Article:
Strange aluminum shaft strut?

Discussion in 'Inboards' started by bigkahuna, Feb 12, 2017.

  1. bigkahuna
    Joined: Jun 2008
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    Location: USA

    bigkahuna Junior Member

    I'm looking at buying a boat (sailboat built by Dehler during the 80's) and have run into something I've never seen before. This boat has an aluminum shaft strut. At some point the owner picked up a crab trap line in his prop which bent the shaft and loosened the strut. They replaced the shaft and to repair the loose strut they did what you see in the attached photos. One photo is before the work where you can see the crack where the aluminum alloy strut is loose in the slot in the hull. The second and third photos show the aluminum "wings" that they welded onto the strut and what looks like wedges from aluminum pipe that were welded on for support. They also added a tab in front of the strut for a zinc anode. Strange, huh?

    Four questions:

    1. Have you ever encountered an aluminum shaft strut on a fiberglass boat before? Obviously if they can build boats out of aluminum it should be possible, right?

    2. What are your thoughts on the repair?

    3. Will that repair cause as much additional drag as I fear it will?

    4. Assuming this repair wasn't an ideal fix, what method(s) would have been better? I think I probably would have pulled the shaft, pulled out the strut, reinforced the glass, and re-install the old strut or replaced it with a suitable replacement (in bronze or stainless steel). Thoughts?
     

    Attached Files:

  2. Ad Hoc
    Joined: Oct 2008
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    Location: Japan

    Ad Hoc Naval Architect

    bigkahuna

    Not a pretty repair at all.

    If the p-bracket is a casting, then it is much weaker now, if it was originally plate and tube welded together..then it will be "ok".

    But before doing any repairs from cracks, one needs to understand the root cause of the crack to begin with. Was it from a grounding or vibration etc?

    It will cause drag, but, it wont slowly you down 5knots, if that's what you're thinking. Just make sure the leading and trailing edges fore/aft are smooth and gradual too.

    It's a bodged job...but will probably work. Depending upon the grades of ally they used and the quality of the welds and whether they left any voids inside their 'wing's, which woudl quickly propagate as cracks under any loading.

    Nowt wrong with the ally p-bracket...but if you were going to replace a S/S casting is better.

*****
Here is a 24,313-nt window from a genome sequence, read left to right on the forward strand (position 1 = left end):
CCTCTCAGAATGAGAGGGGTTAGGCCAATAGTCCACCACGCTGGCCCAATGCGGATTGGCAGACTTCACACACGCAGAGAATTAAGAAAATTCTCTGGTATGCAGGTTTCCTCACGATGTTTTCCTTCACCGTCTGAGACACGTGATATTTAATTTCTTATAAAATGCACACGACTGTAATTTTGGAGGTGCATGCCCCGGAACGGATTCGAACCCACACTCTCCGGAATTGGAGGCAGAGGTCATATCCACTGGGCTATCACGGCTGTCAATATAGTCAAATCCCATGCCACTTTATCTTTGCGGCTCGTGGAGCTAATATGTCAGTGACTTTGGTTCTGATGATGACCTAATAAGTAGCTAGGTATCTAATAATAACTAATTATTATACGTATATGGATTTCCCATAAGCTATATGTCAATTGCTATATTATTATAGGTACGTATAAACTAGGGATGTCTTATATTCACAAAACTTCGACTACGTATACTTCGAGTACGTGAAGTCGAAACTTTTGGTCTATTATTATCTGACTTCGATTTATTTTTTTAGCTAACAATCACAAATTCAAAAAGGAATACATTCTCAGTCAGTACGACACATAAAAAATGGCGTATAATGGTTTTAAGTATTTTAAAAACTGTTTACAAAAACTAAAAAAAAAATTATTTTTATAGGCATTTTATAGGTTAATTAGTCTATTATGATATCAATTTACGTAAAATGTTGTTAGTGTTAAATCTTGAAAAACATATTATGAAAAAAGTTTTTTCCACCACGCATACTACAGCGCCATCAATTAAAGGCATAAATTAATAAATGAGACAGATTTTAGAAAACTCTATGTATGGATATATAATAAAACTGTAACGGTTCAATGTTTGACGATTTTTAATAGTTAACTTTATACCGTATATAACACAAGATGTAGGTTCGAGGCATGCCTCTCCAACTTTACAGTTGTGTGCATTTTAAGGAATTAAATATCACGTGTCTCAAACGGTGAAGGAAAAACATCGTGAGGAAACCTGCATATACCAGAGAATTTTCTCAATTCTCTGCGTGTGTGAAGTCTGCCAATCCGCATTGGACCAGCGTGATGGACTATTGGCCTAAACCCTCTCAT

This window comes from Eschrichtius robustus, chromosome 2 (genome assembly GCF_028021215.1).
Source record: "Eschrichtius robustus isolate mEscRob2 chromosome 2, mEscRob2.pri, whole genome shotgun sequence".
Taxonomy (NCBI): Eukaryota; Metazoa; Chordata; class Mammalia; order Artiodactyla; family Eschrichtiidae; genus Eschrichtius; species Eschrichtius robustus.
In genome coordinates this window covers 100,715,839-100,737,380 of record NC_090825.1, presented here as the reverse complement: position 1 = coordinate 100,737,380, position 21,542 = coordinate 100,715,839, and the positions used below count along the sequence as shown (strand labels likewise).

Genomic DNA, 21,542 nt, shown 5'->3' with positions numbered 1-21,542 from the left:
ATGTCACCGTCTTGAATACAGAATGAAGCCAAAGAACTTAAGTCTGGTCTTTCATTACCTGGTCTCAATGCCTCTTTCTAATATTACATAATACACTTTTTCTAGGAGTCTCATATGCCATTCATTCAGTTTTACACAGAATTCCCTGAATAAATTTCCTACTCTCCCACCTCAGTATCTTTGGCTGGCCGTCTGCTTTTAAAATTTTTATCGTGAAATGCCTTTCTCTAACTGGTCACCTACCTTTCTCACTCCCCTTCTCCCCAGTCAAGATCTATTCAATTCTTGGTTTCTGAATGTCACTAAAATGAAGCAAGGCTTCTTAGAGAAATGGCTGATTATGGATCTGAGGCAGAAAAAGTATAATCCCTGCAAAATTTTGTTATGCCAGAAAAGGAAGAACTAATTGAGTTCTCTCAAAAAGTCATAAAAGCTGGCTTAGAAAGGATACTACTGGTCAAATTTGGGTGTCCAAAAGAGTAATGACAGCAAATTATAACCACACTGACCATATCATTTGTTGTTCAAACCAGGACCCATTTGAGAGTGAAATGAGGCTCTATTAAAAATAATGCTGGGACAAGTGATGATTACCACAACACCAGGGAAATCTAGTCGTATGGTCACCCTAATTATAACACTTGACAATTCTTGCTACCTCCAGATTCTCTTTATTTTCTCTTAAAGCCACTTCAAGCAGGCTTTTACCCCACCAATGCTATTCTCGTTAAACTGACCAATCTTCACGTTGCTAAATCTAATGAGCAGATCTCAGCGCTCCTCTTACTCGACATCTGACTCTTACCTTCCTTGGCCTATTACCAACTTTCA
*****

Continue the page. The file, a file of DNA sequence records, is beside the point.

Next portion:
3. bigkahuna
    Joined: Jun 2008
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    bigkahuna Junior Member

    Yup, it's about the ugliest repair I think I've ever seen. And if the strut wasn't cracked or bent, I think it was probably unnecessary. Maybe they figured this repair would be cheaper than pulling the shaft and having to align it later?

    The story I was told was that the previous owner snagged (the line from) a crab pot in the prop and it bent the shaft. They replaced the shaft but during a later survey found that the strut was loose.

    I can't tell if the strut was welded or cast, there's paint in the corners of the strut in the photos so there's almost no way of knowing.

    The more I look at these photos the less I like this repair. Imagine the reaction by a surveyor if I owned this boat and was trying to sell it?

    I've been searching the 'net for a ballpark cost on replacing the strut and I"m guessing around $1,500 ($500-$700 for the strut and $700-$1000 for the installation). Sound about right?
     
  4. Ad Hoc
    Joined: Oct 2008
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    Location: Japan

    Ad Hoc Naval Architect

    Exactly...if you as the owner are unhappy with it..then why keep it? It is an eyesore for sure, and most likely wont last that long if repaired badly!

    No idea about prices in the US...im in Japan. But worth shopping about and then get one that is suited to your shaft diameter and power of engine.
     

  5. bigkahuna
    Joined: Jun 2008
    Posts: 53
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    Location: USA

    bigkahuna Junior Member

    Thanks again Ad Hoc. Although I have no doubt this issue could be fixed, I have neither the time nor interest to take on this project. I've decided to walk way from the deal. Over the years I've found that if you find one or two really poorly done repairs / modifications, chances are the deeper you look the more you'll find wrong. This P-bracket / shaft strut was one of two weird "improvements" on this boat. That's usually a very bad sign and I've decided to spend my effort finding something else. Thanks very much for your help!
     
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